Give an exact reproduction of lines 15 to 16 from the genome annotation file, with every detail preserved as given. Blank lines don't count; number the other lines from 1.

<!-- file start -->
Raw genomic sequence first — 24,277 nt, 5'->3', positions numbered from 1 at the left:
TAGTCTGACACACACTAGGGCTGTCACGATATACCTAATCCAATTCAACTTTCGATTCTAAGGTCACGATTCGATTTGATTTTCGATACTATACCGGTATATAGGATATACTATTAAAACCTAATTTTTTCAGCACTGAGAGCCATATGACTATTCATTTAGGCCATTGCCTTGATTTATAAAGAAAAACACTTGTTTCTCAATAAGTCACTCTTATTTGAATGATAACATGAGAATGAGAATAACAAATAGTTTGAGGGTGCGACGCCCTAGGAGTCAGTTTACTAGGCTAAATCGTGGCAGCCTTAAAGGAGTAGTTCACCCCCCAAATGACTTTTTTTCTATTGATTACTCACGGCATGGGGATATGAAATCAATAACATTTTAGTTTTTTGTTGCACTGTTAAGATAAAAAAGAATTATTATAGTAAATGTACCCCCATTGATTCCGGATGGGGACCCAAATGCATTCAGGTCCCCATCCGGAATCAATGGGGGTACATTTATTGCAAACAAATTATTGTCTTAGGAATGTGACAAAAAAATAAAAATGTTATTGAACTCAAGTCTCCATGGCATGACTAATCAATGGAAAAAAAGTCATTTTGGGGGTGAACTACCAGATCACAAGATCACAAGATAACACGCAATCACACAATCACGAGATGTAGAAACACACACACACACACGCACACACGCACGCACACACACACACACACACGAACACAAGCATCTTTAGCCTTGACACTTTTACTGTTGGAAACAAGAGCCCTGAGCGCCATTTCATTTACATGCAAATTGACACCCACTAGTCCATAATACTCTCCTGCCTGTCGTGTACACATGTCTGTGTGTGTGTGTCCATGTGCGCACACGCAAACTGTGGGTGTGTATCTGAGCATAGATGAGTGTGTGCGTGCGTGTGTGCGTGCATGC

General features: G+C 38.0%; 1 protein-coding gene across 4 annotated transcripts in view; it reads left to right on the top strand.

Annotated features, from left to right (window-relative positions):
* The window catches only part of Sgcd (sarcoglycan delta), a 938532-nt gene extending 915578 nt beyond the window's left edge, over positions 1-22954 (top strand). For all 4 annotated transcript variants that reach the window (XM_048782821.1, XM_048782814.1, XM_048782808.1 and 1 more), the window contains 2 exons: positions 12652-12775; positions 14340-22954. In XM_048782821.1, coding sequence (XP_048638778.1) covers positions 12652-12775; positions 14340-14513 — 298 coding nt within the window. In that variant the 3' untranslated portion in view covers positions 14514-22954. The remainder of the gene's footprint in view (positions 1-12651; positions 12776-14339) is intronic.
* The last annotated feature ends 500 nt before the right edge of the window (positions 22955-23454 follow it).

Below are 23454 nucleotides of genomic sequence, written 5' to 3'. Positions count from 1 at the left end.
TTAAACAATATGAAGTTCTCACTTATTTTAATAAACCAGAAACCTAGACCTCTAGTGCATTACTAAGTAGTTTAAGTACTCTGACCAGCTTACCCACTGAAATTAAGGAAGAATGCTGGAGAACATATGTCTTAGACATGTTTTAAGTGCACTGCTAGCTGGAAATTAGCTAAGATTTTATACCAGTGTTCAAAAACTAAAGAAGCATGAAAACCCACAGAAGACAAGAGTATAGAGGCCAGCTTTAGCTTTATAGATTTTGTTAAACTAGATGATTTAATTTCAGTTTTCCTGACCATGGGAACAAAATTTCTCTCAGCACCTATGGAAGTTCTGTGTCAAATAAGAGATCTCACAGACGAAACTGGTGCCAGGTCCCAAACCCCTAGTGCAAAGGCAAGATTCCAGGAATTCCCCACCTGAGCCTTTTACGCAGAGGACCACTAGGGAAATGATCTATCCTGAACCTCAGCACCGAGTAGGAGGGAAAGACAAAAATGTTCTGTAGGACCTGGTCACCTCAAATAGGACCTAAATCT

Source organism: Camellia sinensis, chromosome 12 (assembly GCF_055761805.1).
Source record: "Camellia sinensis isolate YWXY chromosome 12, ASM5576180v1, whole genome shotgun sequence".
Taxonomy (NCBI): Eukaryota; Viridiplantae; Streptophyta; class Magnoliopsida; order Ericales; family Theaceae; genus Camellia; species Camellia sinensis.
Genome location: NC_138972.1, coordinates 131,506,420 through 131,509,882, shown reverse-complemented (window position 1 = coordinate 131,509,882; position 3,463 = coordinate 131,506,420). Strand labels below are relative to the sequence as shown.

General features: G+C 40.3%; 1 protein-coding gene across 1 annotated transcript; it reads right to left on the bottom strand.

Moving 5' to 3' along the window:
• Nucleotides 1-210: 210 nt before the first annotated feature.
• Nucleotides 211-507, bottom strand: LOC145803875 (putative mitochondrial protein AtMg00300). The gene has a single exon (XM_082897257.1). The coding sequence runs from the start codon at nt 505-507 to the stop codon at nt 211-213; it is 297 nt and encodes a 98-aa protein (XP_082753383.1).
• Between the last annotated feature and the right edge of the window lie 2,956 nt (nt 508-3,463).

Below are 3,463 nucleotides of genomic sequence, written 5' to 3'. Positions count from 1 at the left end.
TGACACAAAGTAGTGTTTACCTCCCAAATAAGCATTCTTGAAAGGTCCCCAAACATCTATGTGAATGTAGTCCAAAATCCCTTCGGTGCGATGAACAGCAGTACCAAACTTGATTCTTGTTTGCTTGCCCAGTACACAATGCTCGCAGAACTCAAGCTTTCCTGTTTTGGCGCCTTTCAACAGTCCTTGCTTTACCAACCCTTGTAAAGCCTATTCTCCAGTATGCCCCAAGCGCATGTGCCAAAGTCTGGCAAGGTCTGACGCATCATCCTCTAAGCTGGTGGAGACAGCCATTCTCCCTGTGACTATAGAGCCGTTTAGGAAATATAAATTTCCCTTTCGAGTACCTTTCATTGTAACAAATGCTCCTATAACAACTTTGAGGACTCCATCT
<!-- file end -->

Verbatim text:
• Nucleotides 1-210: 210 nt before the first annotated feature.
• Nucleotides 211-507, bottom strand: LOC145803875 (putative mitochondrial protein AtMg00300). The gene has a single exon (XM_082897257.1). The coding sequence runs from the start codon at nt 505-507 to the stop codon at nt 211-213; it is 297 nt and encodes a 98-aa protein (XP_082753383.1).